Despite the rules designed to protect quarterbacks, Rodgers doesn’t play in a bubble. He’s going to get hit. Perhaps the better question is what kind of hits can he take and what kind would be most problematic for his collarbone?

Surprising as it may be, a blindside hit -- like the kind backup quarterback Matt Flynn took from Atlanta Falcons safety William Moore in the Dec. 8 game at Lambeau Field -- might not be the most dangerous. Sure, Flynn had no time to brace himself for Moore because he didn’t see him, but the fact that Moore didn’t drive him into the ground with all of his force made the hit less dangerous.

“The most vulnerable situation is when there’s compression, such as with [Rodgers’] first injury,” said ESPN injury analyst Stephania Bell, a physical therapist who is a board-certified orthopedic clinical specialist. “That doesn’t mean he couldn’t absorb that, but there’s no way to know for sure.”

Rodgers broke his left collarbone on Nov. 4 when Bears defensive end Shea McClellin sacked him and then landed on Rodgers with all of his body weight. According to Bell, the combination of Rodgers landing on the ground with one shoulder and McClellin’s weight on his other likely caused his collarbone to buckle.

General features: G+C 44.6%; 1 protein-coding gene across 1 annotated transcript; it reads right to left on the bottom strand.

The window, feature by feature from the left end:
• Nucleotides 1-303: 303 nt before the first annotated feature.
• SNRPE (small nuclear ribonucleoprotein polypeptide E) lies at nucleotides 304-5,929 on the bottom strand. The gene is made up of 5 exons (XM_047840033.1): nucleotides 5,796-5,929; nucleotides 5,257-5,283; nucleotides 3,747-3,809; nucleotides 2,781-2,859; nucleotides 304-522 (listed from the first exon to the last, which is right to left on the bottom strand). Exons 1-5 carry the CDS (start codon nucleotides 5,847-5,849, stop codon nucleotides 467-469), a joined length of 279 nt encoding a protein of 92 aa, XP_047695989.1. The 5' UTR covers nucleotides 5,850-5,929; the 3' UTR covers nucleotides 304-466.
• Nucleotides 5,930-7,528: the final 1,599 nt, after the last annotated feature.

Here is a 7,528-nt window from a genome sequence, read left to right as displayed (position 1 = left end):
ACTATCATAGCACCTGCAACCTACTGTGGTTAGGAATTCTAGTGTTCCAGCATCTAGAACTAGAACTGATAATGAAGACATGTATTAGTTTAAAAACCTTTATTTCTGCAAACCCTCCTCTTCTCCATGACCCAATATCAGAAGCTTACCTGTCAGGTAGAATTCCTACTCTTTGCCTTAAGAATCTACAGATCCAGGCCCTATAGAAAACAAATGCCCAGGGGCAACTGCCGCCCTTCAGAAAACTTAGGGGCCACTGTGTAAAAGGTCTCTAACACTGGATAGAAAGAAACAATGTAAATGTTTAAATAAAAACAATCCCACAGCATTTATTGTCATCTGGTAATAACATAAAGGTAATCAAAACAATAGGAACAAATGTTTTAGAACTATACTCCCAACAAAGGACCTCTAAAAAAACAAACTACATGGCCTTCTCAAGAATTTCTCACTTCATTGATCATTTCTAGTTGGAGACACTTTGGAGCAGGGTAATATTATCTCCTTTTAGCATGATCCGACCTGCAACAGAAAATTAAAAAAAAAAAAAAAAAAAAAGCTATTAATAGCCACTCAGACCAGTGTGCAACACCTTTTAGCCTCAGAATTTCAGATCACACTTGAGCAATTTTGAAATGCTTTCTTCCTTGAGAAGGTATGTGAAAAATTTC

Protecting Rodgers in the pocket is one thing, but he also likes to get outside and make improvisational plays. He was rolling out to his right when McClellin hit him.

“He can make plays with his feet, he can make throws that most quarterbacks in this league can’t make,” Packers left guard Josh Sitton said. “Sometimes, you look at some of his throws, you’re like, ‘Where the hell is he throwing the ball?’ And it’s a catch somehow. He’s a special player and we’re happy to have him back.”

The task now is keeping him healthy. Maybe McCarthy will do that by using a variety of quick throws and three-step drops rather than five- and seven-step drops that could leave Rodgers more vulnerable to getting hit.